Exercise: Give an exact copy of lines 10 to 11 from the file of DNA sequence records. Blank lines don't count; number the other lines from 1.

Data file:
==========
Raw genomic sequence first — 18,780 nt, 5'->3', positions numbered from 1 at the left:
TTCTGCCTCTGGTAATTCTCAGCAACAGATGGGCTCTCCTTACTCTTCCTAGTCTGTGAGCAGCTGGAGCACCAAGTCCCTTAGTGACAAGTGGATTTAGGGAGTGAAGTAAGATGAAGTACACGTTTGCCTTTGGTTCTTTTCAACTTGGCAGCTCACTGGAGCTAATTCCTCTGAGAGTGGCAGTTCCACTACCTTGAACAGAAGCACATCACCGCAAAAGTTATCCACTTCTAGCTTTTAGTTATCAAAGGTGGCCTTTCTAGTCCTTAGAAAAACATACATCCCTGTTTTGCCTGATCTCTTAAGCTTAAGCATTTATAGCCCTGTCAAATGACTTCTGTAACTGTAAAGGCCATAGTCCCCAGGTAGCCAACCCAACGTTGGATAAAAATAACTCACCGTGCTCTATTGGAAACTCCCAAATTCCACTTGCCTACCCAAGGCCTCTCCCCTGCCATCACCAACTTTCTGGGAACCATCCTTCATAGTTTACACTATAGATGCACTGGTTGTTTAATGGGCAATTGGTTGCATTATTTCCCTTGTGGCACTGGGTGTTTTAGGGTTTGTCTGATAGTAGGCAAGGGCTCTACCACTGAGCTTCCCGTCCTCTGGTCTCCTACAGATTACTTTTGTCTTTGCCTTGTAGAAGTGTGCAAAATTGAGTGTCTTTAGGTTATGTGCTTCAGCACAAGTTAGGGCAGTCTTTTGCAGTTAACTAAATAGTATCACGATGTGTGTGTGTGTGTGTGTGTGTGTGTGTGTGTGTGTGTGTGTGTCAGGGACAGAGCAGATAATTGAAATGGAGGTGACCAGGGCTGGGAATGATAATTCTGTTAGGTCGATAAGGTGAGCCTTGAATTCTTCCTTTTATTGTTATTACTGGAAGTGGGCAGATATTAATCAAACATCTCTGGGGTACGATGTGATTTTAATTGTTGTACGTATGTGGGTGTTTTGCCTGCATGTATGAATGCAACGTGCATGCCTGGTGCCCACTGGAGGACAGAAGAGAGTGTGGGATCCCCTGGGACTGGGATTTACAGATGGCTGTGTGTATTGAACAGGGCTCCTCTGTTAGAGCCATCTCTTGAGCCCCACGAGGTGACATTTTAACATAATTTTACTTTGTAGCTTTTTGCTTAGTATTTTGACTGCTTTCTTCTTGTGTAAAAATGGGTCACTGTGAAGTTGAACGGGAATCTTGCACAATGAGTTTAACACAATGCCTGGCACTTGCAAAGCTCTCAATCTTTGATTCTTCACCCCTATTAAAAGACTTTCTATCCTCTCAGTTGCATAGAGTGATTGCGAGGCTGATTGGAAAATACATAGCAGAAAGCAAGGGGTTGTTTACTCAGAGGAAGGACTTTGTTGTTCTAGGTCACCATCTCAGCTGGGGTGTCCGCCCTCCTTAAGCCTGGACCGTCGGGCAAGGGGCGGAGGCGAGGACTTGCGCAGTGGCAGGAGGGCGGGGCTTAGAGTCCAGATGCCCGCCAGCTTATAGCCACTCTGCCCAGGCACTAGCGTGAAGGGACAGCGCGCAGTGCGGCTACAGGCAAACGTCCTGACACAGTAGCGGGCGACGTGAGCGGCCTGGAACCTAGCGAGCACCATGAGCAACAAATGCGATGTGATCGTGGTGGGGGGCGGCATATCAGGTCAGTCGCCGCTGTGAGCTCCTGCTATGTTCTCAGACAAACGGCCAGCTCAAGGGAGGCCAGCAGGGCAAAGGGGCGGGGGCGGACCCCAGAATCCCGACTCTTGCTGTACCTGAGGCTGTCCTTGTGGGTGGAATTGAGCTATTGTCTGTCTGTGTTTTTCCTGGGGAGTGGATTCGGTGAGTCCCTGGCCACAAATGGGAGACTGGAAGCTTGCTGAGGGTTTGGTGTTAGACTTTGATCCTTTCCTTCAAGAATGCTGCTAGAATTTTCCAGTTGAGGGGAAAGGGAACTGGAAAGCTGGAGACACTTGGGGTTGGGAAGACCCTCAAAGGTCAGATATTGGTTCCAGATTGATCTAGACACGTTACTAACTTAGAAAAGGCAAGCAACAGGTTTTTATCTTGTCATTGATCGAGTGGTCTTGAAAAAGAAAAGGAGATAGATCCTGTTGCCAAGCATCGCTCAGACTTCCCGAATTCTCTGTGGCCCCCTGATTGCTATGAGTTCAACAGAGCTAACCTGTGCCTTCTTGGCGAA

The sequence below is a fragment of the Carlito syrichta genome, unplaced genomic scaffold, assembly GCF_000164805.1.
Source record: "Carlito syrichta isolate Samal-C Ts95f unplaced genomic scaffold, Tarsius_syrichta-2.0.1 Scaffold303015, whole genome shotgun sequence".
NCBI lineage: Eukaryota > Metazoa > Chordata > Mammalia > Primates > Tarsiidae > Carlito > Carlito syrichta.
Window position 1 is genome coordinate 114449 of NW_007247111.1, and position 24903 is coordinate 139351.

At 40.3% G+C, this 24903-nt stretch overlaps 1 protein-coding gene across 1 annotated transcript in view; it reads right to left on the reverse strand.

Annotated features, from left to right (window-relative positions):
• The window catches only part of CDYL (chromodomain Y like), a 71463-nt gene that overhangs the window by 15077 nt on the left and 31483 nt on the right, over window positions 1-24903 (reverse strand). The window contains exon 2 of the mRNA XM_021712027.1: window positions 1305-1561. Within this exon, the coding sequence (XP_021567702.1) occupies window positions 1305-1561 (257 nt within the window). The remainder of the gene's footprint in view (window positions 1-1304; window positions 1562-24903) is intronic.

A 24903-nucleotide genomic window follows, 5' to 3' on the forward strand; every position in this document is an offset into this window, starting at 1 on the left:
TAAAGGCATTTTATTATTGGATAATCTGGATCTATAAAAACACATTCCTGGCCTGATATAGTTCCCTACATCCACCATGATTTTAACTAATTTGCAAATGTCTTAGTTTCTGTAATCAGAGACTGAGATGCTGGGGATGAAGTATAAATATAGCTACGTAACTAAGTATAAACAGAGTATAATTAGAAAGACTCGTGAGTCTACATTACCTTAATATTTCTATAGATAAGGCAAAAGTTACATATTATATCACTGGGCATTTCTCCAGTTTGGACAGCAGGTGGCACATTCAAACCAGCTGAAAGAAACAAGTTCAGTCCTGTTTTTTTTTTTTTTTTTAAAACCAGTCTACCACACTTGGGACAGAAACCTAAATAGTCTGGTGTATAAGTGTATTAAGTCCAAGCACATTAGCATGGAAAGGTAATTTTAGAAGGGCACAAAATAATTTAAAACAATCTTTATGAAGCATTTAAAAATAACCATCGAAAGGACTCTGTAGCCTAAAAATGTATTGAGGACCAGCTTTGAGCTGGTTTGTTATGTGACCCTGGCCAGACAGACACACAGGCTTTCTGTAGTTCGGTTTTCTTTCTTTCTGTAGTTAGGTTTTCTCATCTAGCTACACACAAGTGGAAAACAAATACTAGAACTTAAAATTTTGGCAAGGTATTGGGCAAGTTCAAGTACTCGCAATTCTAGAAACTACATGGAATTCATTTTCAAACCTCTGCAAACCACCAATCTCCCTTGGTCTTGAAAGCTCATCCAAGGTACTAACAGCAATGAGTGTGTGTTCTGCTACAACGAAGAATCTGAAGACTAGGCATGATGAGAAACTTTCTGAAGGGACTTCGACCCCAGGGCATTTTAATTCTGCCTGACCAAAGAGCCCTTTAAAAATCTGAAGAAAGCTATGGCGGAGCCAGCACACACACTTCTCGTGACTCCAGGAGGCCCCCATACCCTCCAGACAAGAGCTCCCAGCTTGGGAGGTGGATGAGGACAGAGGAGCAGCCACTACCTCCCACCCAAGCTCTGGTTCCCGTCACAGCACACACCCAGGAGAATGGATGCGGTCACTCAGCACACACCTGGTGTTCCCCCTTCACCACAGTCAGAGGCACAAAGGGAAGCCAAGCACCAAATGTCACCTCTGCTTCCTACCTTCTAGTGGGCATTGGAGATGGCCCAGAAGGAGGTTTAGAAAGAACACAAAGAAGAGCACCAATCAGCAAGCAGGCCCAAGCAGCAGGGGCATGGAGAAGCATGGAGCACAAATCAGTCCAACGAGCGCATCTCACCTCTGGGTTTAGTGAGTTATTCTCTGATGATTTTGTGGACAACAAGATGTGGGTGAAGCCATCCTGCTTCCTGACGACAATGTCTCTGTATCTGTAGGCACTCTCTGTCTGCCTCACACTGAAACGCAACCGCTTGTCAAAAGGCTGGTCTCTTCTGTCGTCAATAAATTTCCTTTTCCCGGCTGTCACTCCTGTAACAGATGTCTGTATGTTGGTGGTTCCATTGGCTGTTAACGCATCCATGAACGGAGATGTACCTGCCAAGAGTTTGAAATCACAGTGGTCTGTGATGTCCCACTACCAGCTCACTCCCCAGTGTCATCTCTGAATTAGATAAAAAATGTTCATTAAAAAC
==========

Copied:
A 24903-nucleotide genomic window follows, 5' to 3' on the forward strand; every position in this document is an offset into this window, starting at 1 on the left:
TAAAGGCATTTTATTATTGGATAATCTGGATCTATAAAAACACATTCCTGGCCTGATATAGTTCCCTACATCCACCATGATTTTAACTAATTTGCAAATGTCTTAGTTTCTGTAATCAGAGACTGAGATGCTGGGGATGAAGTATAAATATAGCTACGTAACTAAGTATAAACAGAGTATAATTAGAAAGACTCGTGAGTCTACATTACCTTAATATTTCTATAGATAAGGCAAAAGTTACATATTATATCACTGGGCATTTCTCCAGTTTGGACAGCAGGTGGCACATTCAAACCAGCTGAAAGAAACAAGTTCAGTCCTGTTTTTTTTTTTTTTTTTAAAACCAGTCTACCACACTTGGGACAGAAACCTAAATAGTCTGGTGTATAAGTGTATTAAGTCCAAGCACATTAGCATGGAAAGGTAATTTTAGAAGGGCACAAAATAATTTAAAACAATCTTTATGAAGCATTTAAAAATAACCATCGAAAGGACTCTGTAGCCTAAAAATGTATTGAGGACCAGCTTTGAGCTGGTTTGTTATGTGACCCTGGCCAGACAGACACACAGGCTTTCTGTAGTTCGGTTTTCTTTCTTTCTGTAGTTAGGTTTTCTCATCTAGCTACACACAAGTGGAAAACAAATACTAGAACTTAAAATTTTGGCAAGGTATTGGGCAAGTTCAAGTACTCGCAATTCTAGAAACTACATGGAATTCATTTTCAAACCTCTGCAAACCACCAATCTCCCTTGGTCTTGAAAGCTCATCCAAGGTACTAACAGCAATGAGTGTGTGTTCTGCTACAACGAAGAATCTGAAGACTAGGCATGATGAGAAACTTTCTGAAGGGACTTCGACCCCAGGGCATTTTAATTCTGCCTGACCAAAGAGCCCTTTAAAAATCTGAAGAAAGCTATGGCGGAGCCAGCACACACACTTCTCGTGACTCCAGGAGGCCCCCATACCCTCCAGACAAGAGCTCCCAGCTTGGGAGGTGGATGAGGACAGAGGAGCAGCCACTACCTCCCACCCAAGCTCTGGTTCCCGTCACAGCACACACCCAGGAGAATGGATGCGGTCACTCAGCACACACCTGGTGTTCCCCCTTCACCACAGTCAGAGGCACAAAGGGAAGCCAAGCACCAAATGTCACCTCTGCTTCCTACCTTCTAGTGGGCATTGGAGATGGCCCAGAAGGAGGTTTAGAAAGAACACAAAGAAGAGCACCAATCAGCAAGCAGGCCCAAGCAGCAGGGGCATGGAGAAGCATGGAGCACAAATCAGTCCAACGAGCGCATCTCACCTCTGGGTTTAGTGAGTTATTCTCTGATGATTTTGTGGACAACAAGATGTGGGTGAAGCCATCCTGCTTCCTGACGACAATGTCTCTGTATCTGTAGGCACTCTCTGTCTGCCTCACACTGAAACGCAACCGCTTGTCAAAAGGCTGGTCTCTTCTGTCGTCAATAAATTTCCTTTTCCCGGCTGTCACTCCTGTAACAGATGTCTGTATGTTGGTGGTTCCATTGGCTGTTAACGCATCCATGAACGGAGATGTACCTGCCAAGAGTTTGAAATCACAGTGGTCTGTGATGTCCCACTACCAGCTCACTCCCCAGTGTCATCTCTGAATTAGATAAAAAATGTTCATTAAAAAC